Started as an interior plant rental and maintenance business by its late founder, Chang An, Osuna Nursery has grown into a full-service garden center experience with a spot on our Top 100. We spoke with General Manager Jason Seo about what gives Osuna Nursery its special edge.
Q: The business started with interior plants. What are your strongest departments today?
A: Interiorscaping is one of our strong departments. The founder, Mr. An, started with interiorscaping and expanded, but he always emphasized that the interiorscaping department is the backbone of the business. Those accounts help us by providing a consistent, stable income.
Our No. 1 segment depends on the time of year, but it generally is bedding plants. Trees and shrubs are No. 2. We also have a floral department and exterior landscaping, both started because of customer requests, and they have been successful so far.
We also have our plant pharmacy where we diagnosis plant problems. When I started, the pharmacy was one part-time person. I believe this service is extremely important; it is our responsibility. After the customer buys a tree, a lot of things can happen — insects, fungus, poor watering — so I made it a strong department. We have three full-time employees who stay in the pharmacy. Even if someone buys their tree somewhere else, I want them to come here and get the help they need.
Q: What do you see as the key to Osuna’s success?
A: Success is a customer who comes, enjoys their time here and leaves happy with everything they need for success. We are very focused on making our customers happy. That’s something they don’t get at the big-box stores. It sets us apart.
I try to make our employees happy first, because happy employees give their happiness to the customers. We focus on good teamwork and happy employees.
Q: What have been Osuna’s biggest challenges and how have you met them?
A: I first joined Osuna in 2007 as financial manager, and became general manager in 2012. The seasonal aspect was difficult, and cash flow wasn’t too good because of the housing market, bad economy and weather. I realized that anytime the weather is bad, once it’s better, people come back. When the bad economy improves, people come back.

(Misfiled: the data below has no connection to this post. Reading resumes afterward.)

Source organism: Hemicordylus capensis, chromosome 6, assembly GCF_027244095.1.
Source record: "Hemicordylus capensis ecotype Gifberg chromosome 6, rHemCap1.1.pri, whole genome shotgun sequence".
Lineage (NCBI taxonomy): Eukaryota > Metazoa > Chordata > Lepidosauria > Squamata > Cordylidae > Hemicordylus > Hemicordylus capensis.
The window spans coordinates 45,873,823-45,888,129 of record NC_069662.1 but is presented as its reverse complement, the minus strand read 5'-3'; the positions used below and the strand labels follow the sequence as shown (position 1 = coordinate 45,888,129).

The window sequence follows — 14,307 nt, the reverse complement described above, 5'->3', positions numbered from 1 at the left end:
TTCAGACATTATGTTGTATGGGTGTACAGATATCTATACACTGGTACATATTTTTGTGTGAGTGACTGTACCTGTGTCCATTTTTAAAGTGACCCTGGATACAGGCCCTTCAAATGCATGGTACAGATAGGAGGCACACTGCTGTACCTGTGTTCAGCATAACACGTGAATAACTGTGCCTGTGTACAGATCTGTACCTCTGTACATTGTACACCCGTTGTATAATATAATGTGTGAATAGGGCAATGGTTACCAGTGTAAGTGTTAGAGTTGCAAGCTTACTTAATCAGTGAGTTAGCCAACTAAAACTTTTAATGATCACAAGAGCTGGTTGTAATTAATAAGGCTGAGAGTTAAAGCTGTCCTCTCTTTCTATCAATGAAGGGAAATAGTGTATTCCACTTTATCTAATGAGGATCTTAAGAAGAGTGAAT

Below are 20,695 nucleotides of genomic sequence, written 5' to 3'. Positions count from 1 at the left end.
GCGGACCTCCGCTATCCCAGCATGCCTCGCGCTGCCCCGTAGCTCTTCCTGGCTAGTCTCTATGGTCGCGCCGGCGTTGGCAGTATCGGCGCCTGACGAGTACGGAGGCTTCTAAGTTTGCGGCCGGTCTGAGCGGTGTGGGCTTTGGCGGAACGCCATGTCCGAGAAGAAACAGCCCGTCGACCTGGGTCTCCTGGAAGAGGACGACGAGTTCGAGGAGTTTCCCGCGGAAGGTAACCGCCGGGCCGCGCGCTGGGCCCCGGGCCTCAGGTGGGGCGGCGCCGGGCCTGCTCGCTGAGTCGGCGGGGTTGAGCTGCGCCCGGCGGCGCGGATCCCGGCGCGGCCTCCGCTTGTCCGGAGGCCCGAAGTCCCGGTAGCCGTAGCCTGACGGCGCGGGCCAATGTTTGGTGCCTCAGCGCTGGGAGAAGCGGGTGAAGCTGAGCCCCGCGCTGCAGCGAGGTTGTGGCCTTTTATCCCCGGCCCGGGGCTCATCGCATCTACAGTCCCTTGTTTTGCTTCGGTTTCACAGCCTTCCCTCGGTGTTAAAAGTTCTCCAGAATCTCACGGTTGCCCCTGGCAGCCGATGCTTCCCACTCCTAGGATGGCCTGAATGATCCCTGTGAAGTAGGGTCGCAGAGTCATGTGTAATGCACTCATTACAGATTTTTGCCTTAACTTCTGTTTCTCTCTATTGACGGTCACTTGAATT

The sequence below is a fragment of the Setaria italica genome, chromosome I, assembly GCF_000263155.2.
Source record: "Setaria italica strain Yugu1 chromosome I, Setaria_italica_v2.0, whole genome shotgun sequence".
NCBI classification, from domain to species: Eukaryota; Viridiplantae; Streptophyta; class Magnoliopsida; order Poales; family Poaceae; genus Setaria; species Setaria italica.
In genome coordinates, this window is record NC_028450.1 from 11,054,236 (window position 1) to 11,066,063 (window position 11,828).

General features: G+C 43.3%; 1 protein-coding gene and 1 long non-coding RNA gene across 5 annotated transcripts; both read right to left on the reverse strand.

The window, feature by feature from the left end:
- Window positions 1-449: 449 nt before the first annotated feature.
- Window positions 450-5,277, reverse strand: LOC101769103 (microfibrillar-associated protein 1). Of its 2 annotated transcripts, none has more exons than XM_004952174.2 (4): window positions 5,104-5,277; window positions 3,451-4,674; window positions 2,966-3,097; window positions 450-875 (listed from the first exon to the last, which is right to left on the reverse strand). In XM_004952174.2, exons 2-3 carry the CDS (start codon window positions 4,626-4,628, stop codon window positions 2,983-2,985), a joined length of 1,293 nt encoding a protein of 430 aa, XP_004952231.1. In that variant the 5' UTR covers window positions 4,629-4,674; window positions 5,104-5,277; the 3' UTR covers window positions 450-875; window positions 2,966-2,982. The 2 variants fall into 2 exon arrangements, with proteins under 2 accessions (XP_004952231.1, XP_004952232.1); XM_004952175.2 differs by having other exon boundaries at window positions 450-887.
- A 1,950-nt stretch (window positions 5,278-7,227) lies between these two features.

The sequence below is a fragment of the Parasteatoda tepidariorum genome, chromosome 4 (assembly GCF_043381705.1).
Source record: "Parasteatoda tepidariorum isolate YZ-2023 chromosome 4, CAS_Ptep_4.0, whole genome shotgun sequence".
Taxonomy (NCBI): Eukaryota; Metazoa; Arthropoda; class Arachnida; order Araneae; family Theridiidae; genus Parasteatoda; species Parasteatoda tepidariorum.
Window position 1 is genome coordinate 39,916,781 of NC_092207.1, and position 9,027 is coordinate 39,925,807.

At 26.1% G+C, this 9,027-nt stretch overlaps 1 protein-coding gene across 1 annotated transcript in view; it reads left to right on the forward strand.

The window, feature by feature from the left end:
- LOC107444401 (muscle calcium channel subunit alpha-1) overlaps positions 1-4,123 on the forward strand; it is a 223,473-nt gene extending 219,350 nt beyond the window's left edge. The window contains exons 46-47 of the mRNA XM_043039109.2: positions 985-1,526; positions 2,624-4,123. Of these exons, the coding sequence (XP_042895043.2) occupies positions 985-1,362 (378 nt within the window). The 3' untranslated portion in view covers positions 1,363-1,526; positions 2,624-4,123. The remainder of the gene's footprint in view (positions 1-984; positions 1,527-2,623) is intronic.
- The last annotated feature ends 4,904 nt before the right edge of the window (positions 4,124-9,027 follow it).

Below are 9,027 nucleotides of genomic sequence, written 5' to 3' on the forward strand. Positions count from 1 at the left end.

I saw that the important thing is how we will be ready for when people come back. With these challenges, we focus on being ready for people when they come back.
Q: What changes stand out as having been crucial to your success?
A: We are located in the middle of a desert, so it’s an unusual circumstance. Here, it’s all green and flowers in the desert. I don’t want customers to come in just to buy. When they don’t have anything to do, I want them to say, “Hey, let’s go check out the greenhouse.” I want people to come in and satisfy their curiosity, get knowledge and enjoy.
Customers come in for many reasons. We are here to make them comfortable, make them happy, find out exactly what they want, and then make them come back as a regular customer. That’s our goal. Our founder, Mr. An, greeted every single customer who came in. Customer service from A to Z — that’s how we’re different from others.
We have made changes for pleasure and entertainment. It might be music or food or lemonade or education seminars. We try to make it fun for the employees and the customers, so it’s a pleasure whether someone is working here or buying here.
Q: Your educational program, Osuna University, features speakers from outside the nursery. How does that complement your goals?
A: Osuna University is a very important program. I want Osuna Nursery to be the hub for people in horticulture, not only customers. So, we open it up to anyone who needs a space — horticultural scholars, community gardeners, groups like the bonsai club or the orchid guild or the [New Mexico State] University. At first, we had only five or six people attending, but it grows every year. Now we have 30 to 40 people coming steady for the education.
Q: What are Osuna’s top priorities for the future?
A: The next three years will focus on developing and expanding our selection of native plants. There are a lot of water problems in this area, and the housing style in New Mexico has changed. People want a smaller yard with fewer flowers and xeriscaping. I want to expand our native plants, so that it is our No. 1 department in three years. That’s my goal.
I love what I’m doing. It’s very important. Selling a tree is not just to make money — we’re saving the Earth.